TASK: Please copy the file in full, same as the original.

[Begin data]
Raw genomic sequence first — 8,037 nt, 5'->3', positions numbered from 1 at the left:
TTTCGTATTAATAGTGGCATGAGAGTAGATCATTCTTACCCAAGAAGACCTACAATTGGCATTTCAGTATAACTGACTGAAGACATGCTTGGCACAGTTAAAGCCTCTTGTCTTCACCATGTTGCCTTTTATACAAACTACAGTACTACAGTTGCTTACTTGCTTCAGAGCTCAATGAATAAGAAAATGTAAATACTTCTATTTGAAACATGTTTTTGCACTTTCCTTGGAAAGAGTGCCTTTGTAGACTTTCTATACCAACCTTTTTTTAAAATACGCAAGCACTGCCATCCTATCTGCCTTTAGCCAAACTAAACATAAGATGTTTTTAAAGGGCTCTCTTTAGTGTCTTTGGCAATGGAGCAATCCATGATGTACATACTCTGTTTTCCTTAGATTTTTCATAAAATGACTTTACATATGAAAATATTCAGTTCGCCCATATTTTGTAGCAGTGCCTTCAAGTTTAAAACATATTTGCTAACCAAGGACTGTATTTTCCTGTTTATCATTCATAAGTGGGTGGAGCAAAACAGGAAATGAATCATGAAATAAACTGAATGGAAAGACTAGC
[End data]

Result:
Raw genomic sequence first — 8,037 nt, 5'->3', positions numbered from 1 at the left:
TTTCGTATTAATAGTGGCATGAGAGTAGATCATTCTTACCCAAGAAGACCTACAATTGGCATTTCAGTATAACTGACTGAAGACATGCTTGGCACAGTTAAAGCCTCTTGTCTTCACCATGTTGCCTTTTATACAAACTACAGTACTACAGTTGCTTACTTGCTTCAGAGCTCAATGAATAAGAAAATGTAAATACTTCTATTTGAAACATGTTTTTGCACTTTCCTTGGAAAGAGTGCCTTTGTAGACTTTCTATACCAACCTTTTTTTAAAATACGCAAGCACTGCCATCCTATCTGCCTTTAGCCAAACTAAACATAAGATGTTTTTAAAGGGCTCTCTTTAGTGTCTTTGGCAATGGAGCAATCCATGATGTACATACTCTGTTTTCCTTAGATTTTTCATAAAATGACTTTACATATGAAAATATTCAGTTCGCCCATATTTTGTAGCAGTGCCTTCAAGTTTAAAACATATTTGCTAACCAAGGACTGTATTTTCCTGTTTATCATTCATAAGTGGGTGGAGCAAAACAGGAAATGAATCATGAAATAAACTGAATGGAAAGACTAGC